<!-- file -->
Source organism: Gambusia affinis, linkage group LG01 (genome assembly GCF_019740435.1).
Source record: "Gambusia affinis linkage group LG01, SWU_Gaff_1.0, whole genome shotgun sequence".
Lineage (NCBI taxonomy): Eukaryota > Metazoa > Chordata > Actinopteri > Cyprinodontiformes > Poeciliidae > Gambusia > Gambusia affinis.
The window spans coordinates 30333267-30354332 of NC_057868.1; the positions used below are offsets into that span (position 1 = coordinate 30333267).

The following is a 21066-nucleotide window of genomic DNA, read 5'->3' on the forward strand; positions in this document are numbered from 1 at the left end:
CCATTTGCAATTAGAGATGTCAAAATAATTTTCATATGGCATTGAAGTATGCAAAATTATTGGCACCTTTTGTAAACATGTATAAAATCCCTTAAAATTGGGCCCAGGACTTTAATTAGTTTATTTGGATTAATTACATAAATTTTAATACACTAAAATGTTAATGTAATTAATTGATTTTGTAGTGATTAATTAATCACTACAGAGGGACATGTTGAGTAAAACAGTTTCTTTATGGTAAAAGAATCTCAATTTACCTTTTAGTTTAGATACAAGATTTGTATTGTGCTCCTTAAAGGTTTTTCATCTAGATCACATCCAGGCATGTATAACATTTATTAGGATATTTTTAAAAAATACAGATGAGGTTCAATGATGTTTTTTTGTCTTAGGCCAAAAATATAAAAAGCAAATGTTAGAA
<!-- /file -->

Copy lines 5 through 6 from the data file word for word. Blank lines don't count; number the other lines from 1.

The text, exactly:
The following is a 21066-nucleotide window of genomic DNA, read 5'->3' on the forward strand; positions in this document are numbered from 1 at the left end:
CCATTTGCAATTAGAGATGTCAAAATAATTTTCATATGGCATTGAAGTATGCAAAATTATTGGCACCTTTTGTAAACATGTATAAAATCCCTTAAAATTGGGCCCAGGACTTTAATTAGTTTATTTGGATTAATTACATAAATTTTAATACACTAAAATGTTAATGTAATTAATTGATTTTGTAGTGATTAATTAATCACTACAGAGGGACATGTTGAGTAAAACAGTTTCTTTATGGTAAAAGAATCTCAATTTACCTTTTAGTTTAGATACAAGATTTGTATTGTGCTCCTTAAAGGTTTTTCATCTAGATCACATCCAGGCATGTATAACATTTATTAGGATATTTTTAAAAAATACAGATGAGGTTCAATGATGTTTTTTTGTCTTAGGCCAAAAATATAAAAAGCAAATGTTAGAA